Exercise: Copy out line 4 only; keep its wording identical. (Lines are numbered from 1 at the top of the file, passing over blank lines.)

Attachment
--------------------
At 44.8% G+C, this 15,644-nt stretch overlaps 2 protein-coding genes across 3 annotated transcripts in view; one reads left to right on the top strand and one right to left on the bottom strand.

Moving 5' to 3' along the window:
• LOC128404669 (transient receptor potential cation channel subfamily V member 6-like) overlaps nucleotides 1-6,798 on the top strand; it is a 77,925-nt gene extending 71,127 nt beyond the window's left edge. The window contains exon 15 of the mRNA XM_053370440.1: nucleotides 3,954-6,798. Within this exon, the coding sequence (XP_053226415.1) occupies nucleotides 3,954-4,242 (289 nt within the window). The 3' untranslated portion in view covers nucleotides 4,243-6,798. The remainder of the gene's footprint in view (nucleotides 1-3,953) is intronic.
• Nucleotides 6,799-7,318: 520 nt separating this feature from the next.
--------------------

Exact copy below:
• Nucleotides 6,799-7,318: 520 nt separating this feature from the next.